Tariff-Limit Pricing, Relative Plant Scale, and the Eastman-Stykolt Hypothesis
This paper provides a formal basis for the widely held proposition, sometimes called the Eastman-Stykolt effect, that the interaction of tariff protection and small domestic market size prevents Canadian firms from achieving scale efficiency. It considers a free-entry, Cournot-Nash equilibrium in a homogeneous goods industry protected by tariffs. The model demonstrates that the tariff-limit pricing effect can arise without appeal to collusion or product differentiation. Moreover, it is not appropriate to test for the Eastman-Stykolt effect by simply including the interaction of market size and tariffs in a regression explaining relative plant scale.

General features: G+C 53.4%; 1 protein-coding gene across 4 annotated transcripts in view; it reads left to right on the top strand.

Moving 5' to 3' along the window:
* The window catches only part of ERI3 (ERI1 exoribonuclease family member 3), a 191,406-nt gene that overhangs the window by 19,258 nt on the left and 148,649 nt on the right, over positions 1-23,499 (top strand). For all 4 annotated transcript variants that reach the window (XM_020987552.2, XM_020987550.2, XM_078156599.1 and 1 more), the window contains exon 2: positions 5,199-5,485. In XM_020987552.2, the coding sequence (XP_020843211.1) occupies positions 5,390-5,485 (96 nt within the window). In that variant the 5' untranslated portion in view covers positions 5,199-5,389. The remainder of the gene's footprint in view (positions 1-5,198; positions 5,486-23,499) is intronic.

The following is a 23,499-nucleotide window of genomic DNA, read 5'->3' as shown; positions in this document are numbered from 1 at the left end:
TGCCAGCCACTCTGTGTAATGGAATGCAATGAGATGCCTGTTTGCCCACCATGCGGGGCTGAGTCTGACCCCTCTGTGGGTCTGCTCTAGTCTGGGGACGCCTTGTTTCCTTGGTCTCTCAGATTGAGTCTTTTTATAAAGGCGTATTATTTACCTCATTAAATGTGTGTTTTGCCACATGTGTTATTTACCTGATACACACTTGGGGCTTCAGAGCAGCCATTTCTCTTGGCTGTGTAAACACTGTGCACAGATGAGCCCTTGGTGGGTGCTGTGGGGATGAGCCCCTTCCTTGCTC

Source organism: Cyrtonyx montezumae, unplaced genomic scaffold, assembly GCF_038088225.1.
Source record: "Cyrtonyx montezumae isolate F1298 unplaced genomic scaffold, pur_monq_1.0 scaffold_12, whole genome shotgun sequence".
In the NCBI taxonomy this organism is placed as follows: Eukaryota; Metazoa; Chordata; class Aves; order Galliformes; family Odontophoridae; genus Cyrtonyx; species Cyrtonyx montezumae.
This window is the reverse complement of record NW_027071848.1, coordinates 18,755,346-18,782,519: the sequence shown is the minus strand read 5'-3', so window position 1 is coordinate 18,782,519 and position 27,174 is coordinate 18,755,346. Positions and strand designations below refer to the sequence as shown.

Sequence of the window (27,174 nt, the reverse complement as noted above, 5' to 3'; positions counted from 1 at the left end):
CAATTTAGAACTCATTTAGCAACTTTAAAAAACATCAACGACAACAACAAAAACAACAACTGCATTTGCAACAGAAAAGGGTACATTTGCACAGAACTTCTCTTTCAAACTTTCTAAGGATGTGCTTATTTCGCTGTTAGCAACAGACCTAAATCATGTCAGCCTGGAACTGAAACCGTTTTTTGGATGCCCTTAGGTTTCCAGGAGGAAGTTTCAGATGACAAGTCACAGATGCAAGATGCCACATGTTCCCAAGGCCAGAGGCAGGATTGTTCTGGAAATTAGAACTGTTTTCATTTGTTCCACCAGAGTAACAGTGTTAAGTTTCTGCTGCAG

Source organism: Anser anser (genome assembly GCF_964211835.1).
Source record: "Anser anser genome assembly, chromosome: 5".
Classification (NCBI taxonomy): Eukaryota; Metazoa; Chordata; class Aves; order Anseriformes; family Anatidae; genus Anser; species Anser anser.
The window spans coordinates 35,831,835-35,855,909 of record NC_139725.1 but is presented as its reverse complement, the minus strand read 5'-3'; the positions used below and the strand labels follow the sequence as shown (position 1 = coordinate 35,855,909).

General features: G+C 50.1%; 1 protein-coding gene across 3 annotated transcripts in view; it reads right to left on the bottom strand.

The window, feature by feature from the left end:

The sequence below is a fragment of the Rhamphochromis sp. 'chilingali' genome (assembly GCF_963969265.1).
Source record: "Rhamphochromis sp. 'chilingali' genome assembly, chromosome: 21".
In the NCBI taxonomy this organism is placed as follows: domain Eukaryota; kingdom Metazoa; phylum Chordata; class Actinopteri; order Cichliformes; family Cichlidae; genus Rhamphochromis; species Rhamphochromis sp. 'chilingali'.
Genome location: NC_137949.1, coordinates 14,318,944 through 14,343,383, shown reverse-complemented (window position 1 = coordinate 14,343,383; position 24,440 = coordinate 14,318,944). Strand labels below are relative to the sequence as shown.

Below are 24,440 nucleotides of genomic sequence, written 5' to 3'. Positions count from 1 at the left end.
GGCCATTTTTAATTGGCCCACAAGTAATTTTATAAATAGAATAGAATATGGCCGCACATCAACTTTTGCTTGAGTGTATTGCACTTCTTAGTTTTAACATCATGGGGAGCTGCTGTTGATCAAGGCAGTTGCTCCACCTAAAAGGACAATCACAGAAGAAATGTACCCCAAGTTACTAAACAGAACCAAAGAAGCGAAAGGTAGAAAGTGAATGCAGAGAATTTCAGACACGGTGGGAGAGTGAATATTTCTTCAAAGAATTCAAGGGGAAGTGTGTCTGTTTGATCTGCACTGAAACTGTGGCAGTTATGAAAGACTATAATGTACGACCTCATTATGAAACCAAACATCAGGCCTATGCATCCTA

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Volume (Year): 23 (1990)
Issue (Month): 2 (May)
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